A strong message was sent to employers at the start of this month when we saw a company fined $600,000, by the Melbourne County Court. A conviction was recorded along with the hefty penalty following the avoidable and tragic death by asphyxiation of an apprentice.
A metal fabricating company allowed the new employee to work inside an enclosed space without conducting a proper health and safety risk assessment and ensuring proper solutions. The sad result was suffocation of the inexperienced and newly appointed apprentice.
The court found that the company could have avoided this tragedy with sensible and everyday safety steps, which could have ensured a safe system of work with: –
- qualified welding inspections
- regular monitoring and maintenance of equipment
- storing the welder and wire feed outside the tank when not in use
- ensuring the argon gas is turned off after each use
The court reinforced the concept that companies have a strong obligation and must do their utmost to ensure the safety of employees and others in dangerous situations, and if they don’t, they will be strongly punished. Industry experts have said that the dangers of confined spaces and tanks are well known and that employers have no excuse for not controlling the risks.
This heart-breaking incident highlights the simple measures employers can do such as of adopting guidelines policies and procedures such as: –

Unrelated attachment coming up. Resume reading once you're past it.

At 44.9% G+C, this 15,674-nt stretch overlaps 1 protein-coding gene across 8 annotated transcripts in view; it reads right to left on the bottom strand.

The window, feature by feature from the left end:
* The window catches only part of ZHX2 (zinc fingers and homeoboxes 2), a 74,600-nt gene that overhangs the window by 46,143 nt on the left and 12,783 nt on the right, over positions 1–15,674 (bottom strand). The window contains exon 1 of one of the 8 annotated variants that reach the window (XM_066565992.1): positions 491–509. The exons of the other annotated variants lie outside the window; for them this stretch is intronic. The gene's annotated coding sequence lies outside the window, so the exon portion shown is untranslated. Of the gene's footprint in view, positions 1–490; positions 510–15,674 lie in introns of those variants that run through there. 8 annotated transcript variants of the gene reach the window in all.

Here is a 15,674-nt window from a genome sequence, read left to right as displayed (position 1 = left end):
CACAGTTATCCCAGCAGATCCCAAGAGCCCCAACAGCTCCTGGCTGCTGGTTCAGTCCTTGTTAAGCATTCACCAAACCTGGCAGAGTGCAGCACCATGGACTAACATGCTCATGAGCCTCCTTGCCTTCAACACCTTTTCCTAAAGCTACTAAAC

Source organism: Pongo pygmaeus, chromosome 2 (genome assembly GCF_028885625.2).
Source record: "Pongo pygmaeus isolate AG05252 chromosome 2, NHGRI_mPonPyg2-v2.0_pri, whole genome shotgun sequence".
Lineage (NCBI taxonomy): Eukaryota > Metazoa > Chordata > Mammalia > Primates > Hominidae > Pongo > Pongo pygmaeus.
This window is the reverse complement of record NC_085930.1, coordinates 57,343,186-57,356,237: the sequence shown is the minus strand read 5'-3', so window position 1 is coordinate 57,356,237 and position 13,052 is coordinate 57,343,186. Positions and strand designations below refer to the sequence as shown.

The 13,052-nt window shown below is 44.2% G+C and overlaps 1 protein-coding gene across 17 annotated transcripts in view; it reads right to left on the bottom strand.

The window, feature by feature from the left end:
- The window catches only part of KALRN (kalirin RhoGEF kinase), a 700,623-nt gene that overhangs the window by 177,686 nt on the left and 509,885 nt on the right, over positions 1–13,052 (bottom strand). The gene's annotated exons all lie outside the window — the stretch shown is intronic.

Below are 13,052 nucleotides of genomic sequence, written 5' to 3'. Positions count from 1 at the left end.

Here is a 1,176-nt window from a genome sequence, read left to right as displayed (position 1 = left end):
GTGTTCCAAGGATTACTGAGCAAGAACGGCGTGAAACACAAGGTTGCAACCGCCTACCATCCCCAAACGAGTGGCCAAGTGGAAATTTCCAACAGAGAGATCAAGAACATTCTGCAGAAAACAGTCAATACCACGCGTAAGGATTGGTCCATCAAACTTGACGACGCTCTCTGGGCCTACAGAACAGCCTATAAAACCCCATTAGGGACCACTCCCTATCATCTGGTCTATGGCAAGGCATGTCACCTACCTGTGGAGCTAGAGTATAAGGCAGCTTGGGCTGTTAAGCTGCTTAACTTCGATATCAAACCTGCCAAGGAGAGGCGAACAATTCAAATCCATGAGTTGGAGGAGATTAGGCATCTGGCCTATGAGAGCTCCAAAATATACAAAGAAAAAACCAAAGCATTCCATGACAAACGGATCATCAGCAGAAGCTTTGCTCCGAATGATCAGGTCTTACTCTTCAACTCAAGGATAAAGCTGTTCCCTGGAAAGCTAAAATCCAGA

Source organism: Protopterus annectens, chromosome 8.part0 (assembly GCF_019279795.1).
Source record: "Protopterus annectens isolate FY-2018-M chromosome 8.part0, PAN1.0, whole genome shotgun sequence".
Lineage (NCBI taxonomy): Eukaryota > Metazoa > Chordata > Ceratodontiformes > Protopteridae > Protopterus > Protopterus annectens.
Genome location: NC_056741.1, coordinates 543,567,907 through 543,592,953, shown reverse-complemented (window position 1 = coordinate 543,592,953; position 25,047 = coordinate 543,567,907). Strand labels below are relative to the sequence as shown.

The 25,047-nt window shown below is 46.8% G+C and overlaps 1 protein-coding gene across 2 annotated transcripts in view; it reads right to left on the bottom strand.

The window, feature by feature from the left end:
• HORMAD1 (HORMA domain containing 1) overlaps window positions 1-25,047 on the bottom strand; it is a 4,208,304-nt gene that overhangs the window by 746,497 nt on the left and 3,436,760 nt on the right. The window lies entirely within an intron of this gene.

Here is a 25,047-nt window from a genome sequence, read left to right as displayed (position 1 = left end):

- See if the work cannot be done another way without going into the confined space
- Test atmosphere in confined spaces for oxygen levels and for dangerous vapours/gases
- Have proper training and entry permits for confined space work
- Have a standby person always monitoring the worker in the confined space
- Have exit and entry procedures regarding confined spaces that are well known to the employees (in the swms’s document)
- Ensure appropriate respiratory protective equipment is used when required (i.e., air supplied or purifying)
- Provide employees with suitable information, education, and training to be safe and remain healthy while working in confined spaces. This could include training in hazard identification, adoption and use of Safe Work Method Statements (SWMS’s) and other documentation to ensure risk control measures and safe practices, entry permit processes and procedures, emergency procedures, use of respiratory protective equipment and knowledge of first aid.